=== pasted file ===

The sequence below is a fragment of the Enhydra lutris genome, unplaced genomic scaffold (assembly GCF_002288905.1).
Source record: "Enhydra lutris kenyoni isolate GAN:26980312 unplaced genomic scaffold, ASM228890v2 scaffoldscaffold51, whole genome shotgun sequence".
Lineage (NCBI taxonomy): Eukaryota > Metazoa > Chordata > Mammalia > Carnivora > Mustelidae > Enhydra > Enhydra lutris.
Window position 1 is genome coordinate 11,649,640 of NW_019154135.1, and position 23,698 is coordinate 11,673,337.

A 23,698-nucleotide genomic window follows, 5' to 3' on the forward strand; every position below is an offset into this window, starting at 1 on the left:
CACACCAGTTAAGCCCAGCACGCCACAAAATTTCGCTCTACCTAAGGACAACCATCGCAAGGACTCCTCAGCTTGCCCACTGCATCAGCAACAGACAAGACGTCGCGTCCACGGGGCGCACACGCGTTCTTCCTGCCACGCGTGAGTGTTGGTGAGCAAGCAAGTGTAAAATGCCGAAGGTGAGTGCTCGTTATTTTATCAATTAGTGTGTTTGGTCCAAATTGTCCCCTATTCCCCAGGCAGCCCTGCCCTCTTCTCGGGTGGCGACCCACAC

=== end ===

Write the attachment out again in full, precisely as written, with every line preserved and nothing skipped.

The sequence below is a fragment of the Enhydra lutris genome, unplaced genomic scaffold (assembly GCF_002288905.1).
Source record: "Enhydra lutris kenyoni isolate GAN:26980312 unplaced genomic scaffold, ASM228890v2 scaffoldscaffold51, whole genome shotgun sequence".
Lineage (NCBI taxonomy): Eukaryota > Metazoa > Chordata > Mammalia > Carnivora > Mustelidae > Enhydra > Enhydra lutris.
Window position 1 is genome coordinate 11,649,640 of NW_019154135.1, and position 23,698 is coordinate 11,673,337.

A 23,698-nucleotide genomic window follows, 5' to 3' on the forward strand; every position below is an offset into this window, starting at 1 on the left:
CACACCAGTTAAGCCCAGCACGCCACAAAATTTCGCTCTACCTAAGGACAACCATCGCAAGGACTCCTCAGCTTGCCCACTGCATCAGCAACAGACAAGACGTCGCGTCCACGGGGCGCACACGCGTTCTTCCTGCCACGCGTGAGTGTTGGTGAGCAAGCAAGTGTAAAATGCCGAAGGTGAGTGCTCGTTATTTTATCAATTAGTGTGTTTGGTCCAAATTGTCCCCTATTCCCCAGGCAGCCCTGCCCTCTTCTCGGGTGGCGACCCACAC